Good old face-to-face interaction with journalists is one of the most important value-adds a PR consultant can offer a client if they want to be successful at pitching corporate stories to media.
Journalists should be included as key public stakeholders in a communications plan, so it only makes sense to build rapport with them.
Before I joined the corporate world, I was a TV journalist and received many pitches from PR professionals. The respectful communications associates called me in the morning before I was assigned or working on a story. The amateur ones annoyingly called while I was in the middle of deadline and filing my stories. Those names went on a “don’t pick up” list.
I did however keep a contact list of those media relations officials who took time out of their day to invest in me. We went for coffee or drinks, or they invited me to cool events that would pique my interest. They knew me, and I got to know them, which meant if they had a pitch, I was ready to listen.
Journalists have a built in “ugh” meter when they get calls from needy PR practitioners.
You really only get one chance to impress the “press” with a pitch so save your reputation by getting to know the reporters in your city before you call.
1. Face-to-face. Take a reporter out for a coffee or drink once a week. I set these up weeks in advance to make sure I am not interfering with their deadlines. I come with no agenda other than to say hello and to develop relationships with journalists I don’t know. You can’t expect a reporter to accept your cold pitch if you have never taken the time to invest in building a relationship. It’s a small personal touch that goes a long way.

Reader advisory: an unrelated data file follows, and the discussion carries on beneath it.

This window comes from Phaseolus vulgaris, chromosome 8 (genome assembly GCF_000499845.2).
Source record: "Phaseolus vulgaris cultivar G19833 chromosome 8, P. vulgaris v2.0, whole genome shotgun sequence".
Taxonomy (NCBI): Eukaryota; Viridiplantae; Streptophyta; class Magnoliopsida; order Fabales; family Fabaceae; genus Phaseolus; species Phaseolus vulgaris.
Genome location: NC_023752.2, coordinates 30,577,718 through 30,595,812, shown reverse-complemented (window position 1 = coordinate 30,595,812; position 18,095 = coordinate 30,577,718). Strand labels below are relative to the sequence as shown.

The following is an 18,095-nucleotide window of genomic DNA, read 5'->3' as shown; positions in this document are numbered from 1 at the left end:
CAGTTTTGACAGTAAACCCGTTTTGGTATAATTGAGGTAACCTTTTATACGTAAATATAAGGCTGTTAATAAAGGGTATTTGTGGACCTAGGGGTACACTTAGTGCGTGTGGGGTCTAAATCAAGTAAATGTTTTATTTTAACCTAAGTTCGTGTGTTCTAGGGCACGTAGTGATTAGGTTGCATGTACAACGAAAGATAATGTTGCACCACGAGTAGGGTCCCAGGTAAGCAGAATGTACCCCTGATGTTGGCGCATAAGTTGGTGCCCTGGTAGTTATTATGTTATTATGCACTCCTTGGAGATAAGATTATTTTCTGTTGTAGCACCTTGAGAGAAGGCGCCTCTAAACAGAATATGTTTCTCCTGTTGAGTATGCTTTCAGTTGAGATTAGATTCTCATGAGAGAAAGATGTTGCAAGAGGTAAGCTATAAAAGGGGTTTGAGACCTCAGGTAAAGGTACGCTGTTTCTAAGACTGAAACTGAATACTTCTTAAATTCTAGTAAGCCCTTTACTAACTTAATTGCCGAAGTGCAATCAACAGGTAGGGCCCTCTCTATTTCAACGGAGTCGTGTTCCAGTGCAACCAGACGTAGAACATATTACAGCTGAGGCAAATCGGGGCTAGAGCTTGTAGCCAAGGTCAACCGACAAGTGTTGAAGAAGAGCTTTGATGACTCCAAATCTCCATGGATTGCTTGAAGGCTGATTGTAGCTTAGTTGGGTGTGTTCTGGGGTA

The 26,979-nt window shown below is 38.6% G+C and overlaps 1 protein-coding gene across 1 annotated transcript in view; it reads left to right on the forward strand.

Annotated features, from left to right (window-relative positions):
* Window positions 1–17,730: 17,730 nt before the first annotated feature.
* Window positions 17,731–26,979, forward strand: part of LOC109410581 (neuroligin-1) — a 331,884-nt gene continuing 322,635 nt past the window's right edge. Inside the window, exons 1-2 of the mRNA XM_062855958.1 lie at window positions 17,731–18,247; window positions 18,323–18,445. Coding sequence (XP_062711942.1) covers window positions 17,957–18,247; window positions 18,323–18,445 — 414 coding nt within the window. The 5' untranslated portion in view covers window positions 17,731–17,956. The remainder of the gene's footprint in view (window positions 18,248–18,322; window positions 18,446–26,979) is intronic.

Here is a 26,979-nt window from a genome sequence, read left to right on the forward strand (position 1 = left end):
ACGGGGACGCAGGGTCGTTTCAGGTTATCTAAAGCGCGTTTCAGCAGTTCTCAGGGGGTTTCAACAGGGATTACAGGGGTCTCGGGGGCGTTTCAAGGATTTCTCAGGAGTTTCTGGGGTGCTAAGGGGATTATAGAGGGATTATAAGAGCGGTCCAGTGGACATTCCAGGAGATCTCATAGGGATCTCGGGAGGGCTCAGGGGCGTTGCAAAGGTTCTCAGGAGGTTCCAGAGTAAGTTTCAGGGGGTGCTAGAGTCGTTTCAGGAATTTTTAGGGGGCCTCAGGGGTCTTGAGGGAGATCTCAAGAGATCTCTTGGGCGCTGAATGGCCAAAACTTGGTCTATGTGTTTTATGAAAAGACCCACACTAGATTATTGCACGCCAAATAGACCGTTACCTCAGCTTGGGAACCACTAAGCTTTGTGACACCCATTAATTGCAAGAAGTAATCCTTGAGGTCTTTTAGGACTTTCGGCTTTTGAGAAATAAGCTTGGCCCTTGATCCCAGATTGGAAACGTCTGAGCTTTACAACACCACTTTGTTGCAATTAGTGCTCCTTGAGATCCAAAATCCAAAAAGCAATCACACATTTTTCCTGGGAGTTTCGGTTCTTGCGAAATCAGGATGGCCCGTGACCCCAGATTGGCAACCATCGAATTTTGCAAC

2. Acknowledgment. If you notice a great story posted by a journalist in your community, acknowledge it. This is their craft, after all, and every artist needs a little affirmation once in a while. Niketa Patel, Partnership Manager, News, Twitter shares some great tips on the latest Muck Rack webinar about how journalists are using Twitter.
3. Become a reliable source. Once in a while, flip a reporter a good story or source. It’s another relationship building tool, plus the source you offer up will also speak positively about you to the reporter.
A communications executive willing to have some social interaction with a journalist will go a long way in building relationships not only for you, but also your client.
Darryl Konynenbelt is the Media Lead at Navigator Ltd. in Toronto. He media coaches senior executives and individuals on current events, public affairs and crisis management.
Photo: Two businessmen via Shutterstock